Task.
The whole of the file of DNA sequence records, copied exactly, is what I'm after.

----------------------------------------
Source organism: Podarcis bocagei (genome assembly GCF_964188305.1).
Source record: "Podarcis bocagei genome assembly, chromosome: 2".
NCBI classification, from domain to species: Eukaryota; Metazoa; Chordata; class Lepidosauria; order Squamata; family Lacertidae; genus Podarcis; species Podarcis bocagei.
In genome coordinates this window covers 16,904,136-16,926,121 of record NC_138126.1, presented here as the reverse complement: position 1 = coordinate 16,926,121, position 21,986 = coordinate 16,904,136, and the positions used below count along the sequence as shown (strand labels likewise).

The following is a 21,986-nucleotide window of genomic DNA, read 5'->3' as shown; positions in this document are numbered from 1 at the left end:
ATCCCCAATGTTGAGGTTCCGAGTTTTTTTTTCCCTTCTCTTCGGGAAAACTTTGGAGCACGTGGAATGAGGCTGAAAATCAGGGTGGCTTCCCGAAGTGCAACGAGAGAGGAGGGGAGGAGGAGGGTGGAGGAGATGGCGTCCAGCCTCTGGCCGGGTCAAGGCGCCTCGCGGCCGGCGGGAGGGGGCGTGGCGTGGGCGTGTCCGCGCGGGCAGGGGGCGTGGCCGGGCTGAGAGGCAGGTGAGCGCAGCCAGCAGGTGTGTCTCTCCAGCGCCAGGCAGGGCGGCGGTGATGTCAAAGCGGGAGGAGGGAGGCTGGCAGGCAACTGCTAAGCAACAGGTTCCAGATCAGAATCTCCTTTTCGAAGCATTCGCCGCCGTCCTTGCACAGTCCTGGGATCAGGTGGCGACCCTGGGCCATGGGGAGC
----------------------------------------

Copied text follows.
Source organism: Podarcis bocagei (genome assembly GCF_964188305.1).
Source record: "Podarcis bocagei genome assembly, chromosome: 2".
NCBI classification, from domain to species: Eukaryota; Metazoa; Chordata; class Lepidosauria; order Squamata; family Lacertidae; genus Podarcis; species Podarcis bocagei.
In genome coordinates this window covers 16,904,136-16,926,121 of record NC_138126.1, presented here as the reverse complement: position 1 = coordinate 16,926,121, position 21,986 = coordinate 16,904,136, and the positions used below count along the sequence as shown (strand labels likewise).

The following is a 21,986-nucleotide window of genomic DNA, read 5'->3' as shown; positions in this document are numbered from 1 at the left end:
ATCCCCAATGTTGAGGTTCCGAGTTTTTTTTTCCCTTCTCTTCGGGAAAACTTTGGAGCACGTGGAATGAGGCTGAAAATCAGGGTGGCTTCCCGAAGTGCAACGAGAGAGGAGGGGAGGAGGAGGGTGGAGGAGATGGCGTCCAGCCTCTGGCCGGGTCAAGGCGCCTCGCGGCCGGCGGGAGGGGGCGTGGCGTGGGCGTGTCCGCGCGGGCAGGGGGCGTGGCCGGGCTGAGAGGCAGGTGAGCGCAGCCAGCAGGTGTGTCTCTCCAGCGCCAGGCAGGGCGGCGGTGATGTCAAAGCGGGAGGAGGGAGGCTGGCAGGCAACTGCTAAGCAACAGGTTCCAGATCAGAATCTCCTTTTCGAAGCATTCGCCGCCGTCCTTGCACAGTCCTGGGATCAGGTGGCGACCCTGGGCCATGGGGAGC